Taste for fat has made us human

Washington: A fatty diet provided human ancestors with the nutrition to develop bigger brains, long before they began hunting large mammals for meat, according to a study. The research challenges the widely held view among anthropologists that eating meat was the critical factor in setting the stage for the evolution of humans.

The study found that our early ancestors acquired a taste for fat by eating marrow scavenged from the skeletal remains of large animals that had been killed and eaten by other predators. “Our ancestors likely began acquiring a taste for fat four million years ago, which explains why we crave it today,” said Jessica Thompson, an anthropologist at Yale University in the US.

“The reservoirs of fat in the long bones of carcasses were a huge calorie package on a calorie-poor landscape. That could have been what gave an ancestral population the advantage it needed to set off the chain of human evolution,” said Thompson, who completed the research as faculty at Emory University in the US.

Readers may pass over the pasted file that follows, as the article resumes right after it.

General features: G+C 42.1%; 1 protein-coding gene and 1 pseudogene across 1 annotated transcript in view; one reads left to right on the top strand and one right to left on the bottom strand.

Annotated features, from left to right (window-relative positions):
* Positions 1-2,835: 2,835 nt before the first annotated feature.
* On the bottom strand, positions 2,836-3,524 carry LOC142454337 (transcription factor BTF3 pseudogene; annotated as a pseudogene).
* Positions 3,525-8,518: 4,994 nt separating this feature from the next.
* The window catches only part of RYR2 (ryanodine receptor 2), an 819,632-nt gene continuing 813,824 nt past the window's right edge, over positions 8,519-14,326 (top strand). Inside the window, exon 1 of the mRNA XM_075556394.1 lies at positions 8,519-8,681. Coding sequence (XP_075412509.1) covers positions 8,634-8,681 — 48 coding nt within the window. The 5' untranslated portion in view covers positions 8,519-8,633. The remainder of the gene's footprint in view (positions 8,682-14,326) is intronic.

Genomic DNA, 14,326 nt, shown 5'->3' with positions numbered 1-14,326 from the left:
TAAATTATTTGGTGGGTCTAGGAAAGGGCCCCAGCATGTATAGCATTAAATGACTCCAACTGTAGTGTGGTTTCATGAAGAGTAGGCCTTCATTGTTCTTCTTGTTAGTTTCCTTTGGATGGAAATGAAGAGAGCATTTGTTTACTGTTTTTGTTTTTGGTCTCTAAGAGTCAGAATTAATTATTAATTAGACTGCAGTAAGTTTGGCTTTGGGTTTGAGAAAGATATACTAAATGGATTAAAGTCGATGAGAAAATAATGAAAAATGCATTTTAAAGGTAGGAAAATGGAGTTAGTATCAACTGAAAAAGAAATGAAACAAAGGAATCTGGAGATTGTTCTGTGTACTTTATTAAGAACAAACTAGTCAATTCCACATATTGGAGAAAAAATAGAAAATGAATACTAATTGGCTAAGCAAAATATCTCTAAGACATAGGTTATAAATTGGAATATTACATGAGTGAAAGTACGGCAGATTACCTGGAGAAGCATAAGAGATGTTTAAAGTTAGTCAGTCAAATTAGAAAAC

While focusing on fat over meat may seem like a subtle distinction, the difference is significant, Thompson said. The nutrients of meat and fat are different, as are the technologies required to access them. Meat eating is traditionally paired with the manufacture of sharp, flaked-stone tools, while obtaining fat-rich marrow only required smashing bones with a rock, Thompson noted.

The study reviewed evidence that a craving for marrow could have fuelled not just a growing brain size, but the quest to go beyond smashing bones with rocks to make more sophisticated tools and to hunt large animals. The human brain consumes 20 per cent of the body’s energy at rest, or twice that of the brains of other primates, which are almost exclusively vegetarian.

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